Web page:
The National Association of Counties (NACo) annual conference was held last week at the Reno/Sparks Convention Center, a high desert area that rivaled Virginia in the summer’s heat, albeit with minimal humidity that made it more bearable. Fairfax County is a voting member of NACo. Mount Vernon Supervisor Gerry Hyland serves on NACo’s Board of Directors, and I am a vice-chairman of the NACo Environment Energy, and Land Use Committee (EELU).
The EELU Committee has more than 50 members from across the country, large and small counties alike. Among the resolutions debated during a two-day period were whether federal agencies should pay local stormwater fees (they should, although they protest on the basis that they are tax-exempt); support for clean coal technologies; carbon cap and trade and carbon tax legislation; and allowing smaller counties to compete for renewable energy project grants for less than the existing 20 megawatt criteria.
The Louisiana and Mississippi delegations pressed for help in dealing with the effects of the BP oil spill in the Gulf of Mexico. Several speakers advocated for more local control, and expressed frustration that federal laws often conflict with one other, causing local “common sense” approaches to fail. One example identified was the sand berm that a Mississippi county was ready to build, but could not get federal authorities to allow them to save their beaches from oil damage, even temporarily. A hotly debated resolution urging President Obama to reduce to no more than 30 days his six-month moratorium on deep-water drilling in the Gulf eventually passed; I voted against it because of my concern that not enough safety measures are in place to inspect deep-water drilling rigs, and protect the environment.
Fairfax County received two prestigious awards at the NACo Conference. The Ossian Hall International Concert series, sponsored by the Fairfax County Park Authority, was the award-winner selected by the NACo Arts and Culture Commission. Only one program was selected for a national award, and I was very pleased to accept the plaque at the Arts Award dinner, held in a whimsically renovated warehouse not far from the Truckee River. The old warehouse now houses an architecture firm and several non-profit organizations, and is an excellent re-use of space. Fairfax County also received a 2010 Achievement Award in Personnel Management, for its Administrative Resource Team and the Professional Development Day program that was created by support staff for support staff. Virginia counties did very well in the achievement awards: two other Virginia counties (Hanover and Isle of Wight) also took home the coveted awards.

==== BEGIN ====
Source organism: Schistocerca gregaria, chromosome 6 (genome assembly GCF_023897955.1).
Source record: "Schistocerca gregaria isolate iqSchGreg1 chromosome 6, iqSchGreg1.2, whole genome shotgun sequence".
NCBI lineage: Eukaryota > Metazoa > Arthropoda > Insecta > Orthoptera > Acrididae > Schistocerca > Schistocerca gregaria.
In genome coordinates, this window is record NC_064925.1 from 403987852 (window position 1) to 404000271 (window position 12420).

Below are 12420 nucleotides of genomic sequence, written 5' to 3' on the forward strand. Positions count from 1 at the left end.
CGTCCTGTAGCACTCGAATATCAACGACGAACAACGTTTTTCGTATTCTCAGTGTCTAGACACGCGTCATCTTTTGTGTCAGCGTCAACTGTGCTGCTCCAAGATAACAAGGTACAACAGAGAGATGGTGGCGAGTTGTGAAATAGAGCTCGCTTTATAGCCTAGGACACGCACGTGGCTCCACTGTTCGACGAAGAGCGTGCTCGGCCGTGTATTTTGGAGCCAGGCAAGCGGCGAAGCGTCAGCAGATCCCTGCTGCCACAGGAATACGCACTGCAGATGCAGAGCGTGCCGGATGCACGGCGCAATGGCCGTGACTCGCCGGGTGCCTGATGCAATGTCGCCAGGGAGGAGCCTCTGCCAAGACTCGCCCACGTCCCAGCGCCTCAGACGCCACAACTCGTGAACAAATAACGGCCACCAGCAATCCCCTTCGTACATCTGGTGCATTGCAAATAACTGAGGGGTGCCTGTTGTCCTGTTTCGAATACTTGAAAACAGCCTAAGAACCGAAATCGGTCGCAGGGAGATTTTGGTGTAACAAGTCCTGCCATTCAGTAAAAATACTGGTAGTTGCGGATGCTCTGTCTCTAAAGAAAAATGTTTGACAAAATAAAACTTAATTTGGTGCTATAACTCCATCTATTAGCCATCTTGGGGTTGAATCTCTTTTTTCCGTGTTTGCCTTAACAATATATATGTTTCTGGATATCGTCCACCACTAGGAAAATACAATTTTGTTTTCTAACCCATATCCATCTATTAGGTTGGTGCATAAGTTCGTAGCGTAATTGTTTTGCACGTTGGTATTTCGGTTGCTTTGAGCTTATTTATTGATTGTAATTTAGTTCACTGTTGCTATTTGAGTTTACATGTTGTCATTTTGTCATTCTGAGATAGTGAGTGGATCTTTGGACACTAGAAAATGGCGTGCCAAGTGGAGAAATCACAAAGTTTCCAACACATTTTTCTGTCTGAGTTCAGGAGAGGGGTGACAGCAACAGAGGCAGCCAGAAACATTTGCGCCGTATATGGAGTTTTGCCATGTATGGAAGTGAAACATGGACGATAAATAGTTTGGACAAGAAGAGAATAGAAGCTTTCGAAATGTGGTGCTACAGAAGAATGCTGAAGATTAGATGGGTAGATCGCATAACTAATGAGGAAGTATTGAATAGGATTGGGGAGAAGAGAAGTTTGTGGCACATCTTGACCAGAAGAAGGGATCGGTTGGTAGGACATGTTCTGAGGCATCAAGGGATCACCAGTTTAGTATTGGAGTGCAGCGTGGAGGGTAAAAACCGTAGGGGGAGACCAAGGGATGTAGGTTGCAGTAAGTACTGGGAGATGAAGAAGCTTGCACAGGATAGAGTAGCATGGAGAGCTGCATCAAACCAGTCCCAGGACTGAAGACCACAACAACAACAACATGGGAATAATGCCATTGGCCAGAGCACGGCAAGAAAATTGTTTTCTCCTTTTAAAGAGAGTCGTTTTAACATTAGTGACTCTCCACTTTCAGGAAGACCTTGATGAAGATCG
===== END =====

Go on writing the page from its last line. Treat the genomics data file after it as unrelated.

During my trip to the NACo conference, I visited the old mining town of Virginia City, Nevada, about 23 miles via switchback roads. The town has been preserved; only the smelter operations are gone, but it is a real town, not a Disney-fied version. A popular site is the office of the Territorial Enterprise, where Mark Twain began his career. The Enterprise was one of the most influential papers of its time on the frontier, and often is credited with aiding Nevada in becoming a state in 1864. Just as the Territorial Enterprise was important to Virginia City, so, too, is the Falls Church News Press important for the greater Falls Church community. While comparing reporter Mark Twain to publisher Nick Benton may be a stretch, the importance of a vigorous local press is not. Congratulations, Nick, on your 1,000th edition and for your commitment to spirited dialogue!
Penny Gross is the Mason District Supervisor in the Fairfax County Board of Supervisors. She may be e-mailed at firstname.lastname@example.org